Trophosome


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Troph´o`some


n.1.(Zool.) The nutritive zooids of a hydroid, collectively, as distinguished from the gonosome, or reproductive zooids.
Webster's Revised Unabridged Dictionary, published 1913 by G. & C. Merriam Co.
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We interpret that these findings indicate that (1) the "trophosome" does not fundamentally increase oxygen requirement compared to other gastropod holobionts, and (2) cold temperatures (10 [degrees]C) induce a stress response in Alviniconcha, resulting in aberrantly high uptake.
Singh and Roy (1988) also reported that high colchicine concentration can cause the death of plants by inducing the damage to several parts of cells making up trophosome.
Those colonies showed abnormalities (spherical forms) as a consequence of trophosome development in the plankton because chemical pollutants inhibited the larvae from attaching to the substrate.
The hydrothermal vent tubeworm Riftia pachyptila can survive at least 60 h without oxygen and degrades glycogen stored in the symbiont-containing trophosome tissue (Arndt et al.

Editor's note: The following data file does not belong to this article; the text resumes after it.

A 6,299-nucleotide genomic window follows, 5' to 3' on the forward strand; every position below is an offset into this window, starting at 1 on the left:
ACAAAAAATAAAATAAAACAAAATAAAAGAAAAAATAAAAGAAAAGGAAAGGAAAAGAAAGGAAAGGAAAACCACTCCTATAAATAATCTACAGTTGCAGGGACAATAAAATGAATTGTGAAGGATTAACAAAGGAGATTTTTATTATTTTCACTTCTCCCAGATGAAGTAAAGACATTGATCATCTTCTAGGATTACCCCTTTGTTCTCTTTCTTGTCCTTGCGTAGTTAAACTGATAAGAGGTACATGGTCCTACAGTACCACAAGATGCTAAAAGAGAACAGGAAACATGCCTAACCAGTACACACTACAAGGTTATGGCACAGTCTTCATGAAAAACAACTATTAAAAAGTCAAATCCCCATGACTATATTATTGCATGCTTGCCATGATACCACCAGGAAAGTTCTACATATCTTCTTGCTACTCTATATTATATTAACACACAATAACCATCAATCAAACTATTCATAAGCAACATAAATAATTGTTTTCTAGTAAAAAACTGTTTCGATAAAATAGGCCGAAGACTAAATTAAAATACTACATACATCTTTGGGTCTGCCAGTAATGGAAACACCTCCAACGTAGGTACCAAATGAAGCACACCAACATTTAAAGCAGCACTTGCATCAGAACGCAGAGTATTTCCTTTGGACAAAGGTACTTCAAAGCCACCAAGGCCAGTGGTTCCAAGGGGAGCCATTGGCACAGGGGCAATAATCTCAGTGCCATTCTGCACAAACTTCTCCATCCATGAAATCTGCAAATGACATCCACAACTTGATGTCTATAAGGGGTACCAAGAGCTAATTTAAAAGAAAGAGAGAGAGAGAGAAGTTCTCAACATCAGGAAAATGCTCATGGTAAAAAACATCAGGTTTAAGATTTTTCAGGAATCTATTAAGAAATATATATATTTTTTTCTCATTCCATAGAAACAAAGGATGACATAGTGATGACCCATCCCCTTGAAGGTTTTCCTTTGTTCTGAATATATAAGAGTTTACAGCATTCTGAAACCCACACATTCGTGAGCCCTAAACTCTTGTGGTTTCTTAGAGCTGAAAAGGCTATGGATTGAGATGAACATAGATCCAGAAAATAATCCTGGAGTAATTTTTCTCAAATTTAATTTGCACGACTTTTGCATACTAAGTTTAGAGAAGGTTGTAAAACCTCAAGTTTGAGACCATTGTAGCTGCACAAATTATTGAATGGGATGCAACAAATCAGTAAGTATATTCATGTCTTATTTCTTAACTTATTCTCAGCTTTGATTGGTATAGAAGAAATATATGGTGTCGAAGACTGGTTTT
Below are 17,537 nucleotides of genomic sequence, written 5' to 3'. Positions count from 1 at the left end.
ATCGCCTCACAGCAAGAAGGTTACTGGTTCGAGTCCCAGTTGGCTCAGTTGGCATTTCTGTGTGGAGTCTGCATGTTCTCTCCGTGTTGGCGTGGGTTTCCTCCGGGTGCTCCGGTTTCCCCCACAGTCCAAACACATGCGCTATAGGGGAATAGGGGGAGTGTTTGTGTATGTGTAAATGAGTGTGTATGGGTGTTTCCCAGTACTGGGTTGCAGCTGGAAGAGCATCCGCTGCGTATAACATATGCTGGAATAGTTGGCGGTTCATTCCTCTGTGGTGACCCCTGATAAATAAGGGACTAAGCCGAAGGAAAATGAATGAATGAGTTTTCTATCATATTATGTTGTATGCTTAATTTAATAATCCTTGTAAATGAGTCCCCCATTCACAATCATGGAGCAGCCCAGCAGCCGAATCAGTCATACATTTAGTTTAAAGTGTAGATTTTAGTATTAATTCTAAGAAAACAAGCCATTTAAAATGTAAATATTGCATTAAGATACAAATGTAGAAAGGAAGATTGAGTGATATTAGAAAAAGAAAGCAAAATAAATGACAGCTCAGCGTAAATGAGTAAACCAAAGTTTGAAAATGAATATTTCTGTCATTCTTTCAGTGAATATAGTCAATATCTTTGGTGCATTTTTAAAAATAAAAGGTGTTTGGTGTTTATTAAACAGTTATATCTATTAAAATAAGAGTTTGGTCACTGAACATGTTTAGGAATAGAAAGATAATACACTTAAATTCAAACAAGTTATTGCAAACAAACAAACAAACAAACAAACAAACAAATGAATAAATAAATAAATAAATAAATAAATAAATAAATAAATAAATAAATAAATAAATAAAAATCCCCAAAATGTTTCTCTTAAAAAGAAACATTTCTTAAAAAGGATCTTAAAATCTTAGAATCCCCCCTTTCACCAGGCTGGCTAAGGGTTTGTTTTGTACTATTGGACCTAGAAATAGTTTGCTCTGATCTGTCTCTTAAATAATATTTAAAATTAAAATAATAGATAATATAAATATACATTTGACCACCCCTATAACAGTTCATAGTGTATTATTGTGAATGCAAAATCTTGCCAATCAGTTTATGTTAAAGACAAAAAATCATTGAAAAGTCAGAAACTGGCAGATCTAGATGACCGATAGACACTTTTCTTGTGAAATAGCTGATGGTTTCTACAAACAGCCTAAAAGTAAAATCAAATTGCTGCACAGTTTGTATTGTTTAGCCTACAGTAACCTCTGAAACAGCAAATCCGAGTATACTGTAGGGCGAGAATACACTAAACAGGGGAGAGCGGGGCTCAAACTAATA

The bacteria probably migrate through the outer parts of the body to reach a layer that transforms into their new home, an organ called a trophosome.--S.M.
The main member of these populations, Riftia, possesses a specialized organ, the trophosome, containing symbiotic sulfur bacteria.
Organization and microanatomy of the Sclerolinum contortion trophosome (Polychaeta, Siboglinidae).
and trophosome tissue of Ridgeia piscesae from the same collections were prepared and assayed in the same way.
Intracellular occurrence of e-proteobaeterial 16S rDNA sequences in the vestimentiferan trophosome. J.
In the marine polychaete family Siboglinidae, a unique symbiont-housing organ termed the trophosome has evolved.
Most obviously, in many intracellular endosymbioses specific symbiont-housing organs have developed, such as the light organ in bobtail squids, the root nodules in legumes, the bacteriomes in insects, and the trophosome in siboglinid tubeworms.